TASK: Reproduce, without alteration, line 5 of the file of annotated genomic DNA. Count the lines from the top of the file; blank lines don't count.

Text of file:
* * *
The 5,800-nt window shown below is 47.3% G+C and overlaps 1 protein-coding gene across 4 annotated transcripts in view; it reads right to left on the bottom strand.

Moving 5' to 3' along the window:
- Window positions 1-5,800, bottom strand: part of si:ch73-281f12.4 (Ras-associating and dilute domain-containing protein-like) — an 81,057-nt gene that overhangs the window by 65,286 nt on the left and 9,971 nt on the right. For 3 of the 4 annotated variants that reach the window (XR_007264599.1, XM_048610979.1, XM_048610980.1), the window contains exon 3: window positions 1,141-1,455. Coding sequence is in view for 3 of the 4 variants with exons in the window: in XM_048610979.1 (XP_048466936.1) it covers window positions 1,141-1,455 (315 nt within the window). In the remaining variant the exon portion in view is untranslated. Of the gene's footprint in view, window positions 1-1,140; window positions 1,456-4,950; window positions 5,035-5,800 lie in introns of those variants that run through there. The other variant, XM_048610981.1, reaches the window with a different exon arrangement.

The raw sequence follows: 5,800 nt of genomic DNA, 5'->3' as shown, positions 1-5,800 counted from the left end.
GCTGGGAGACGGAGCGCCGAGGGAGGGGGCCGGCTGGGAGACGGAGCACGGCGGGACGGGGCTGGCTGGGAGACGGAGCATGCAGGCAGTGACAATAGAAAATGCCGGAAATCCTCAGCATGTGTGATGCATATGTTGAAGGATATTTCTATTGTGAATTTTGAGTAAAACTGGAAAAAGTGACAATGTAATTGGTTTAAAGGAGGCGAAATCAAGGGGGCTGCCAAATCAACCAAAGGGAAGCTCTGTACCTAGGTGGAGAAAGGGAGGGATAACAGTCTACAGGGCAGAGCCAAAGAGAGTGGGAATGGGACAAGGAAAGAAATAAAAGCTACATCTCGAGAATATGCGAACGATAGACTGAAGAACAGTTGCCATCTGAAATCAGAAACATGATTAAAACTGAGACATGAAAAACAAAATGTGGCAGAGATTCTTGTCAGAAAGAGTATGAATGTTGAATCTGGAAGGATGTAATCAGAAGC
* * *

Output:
GCTGGGAGACGGAGCGCCGAGGGAGGGGGCCGGCTGGGAGACGGAGCACGGCGGGACGGGGCTGGCTGGGAGACGGAGCATGCAGGCAGTGACAATAGAAAATGCCGGAAATCCTCAGCATGTGTGATGCATATGTTGAAGGATATTTCTATTGTGAATTTTGAGTAAAACTGGAAAAAGTGACAATGTAATTGGTTTAAAGGAGGCGAAATCAAGGGGGCTGCCAAATCAACCAAAGGGAAGCTCTGTACCTAGGTGGAGAAAGGGAGGGATAACAGTCTACAGGGCAGAGCCAAAGAGAGTGGGAATGGGACAAGGAAAGAAATAAAAGCTACATCTCGAGAATATGCGAACGATAGACTGAAGAACAGTTGCCATCTGAAATCAGAAACATGATTAAAACTGAGACATGAAAAACAAAATGTGGCAGAGATTCTTGTCAGAAAGAGTATGAATGTTGAATCTGGAAGGATGTAATCAGAAGC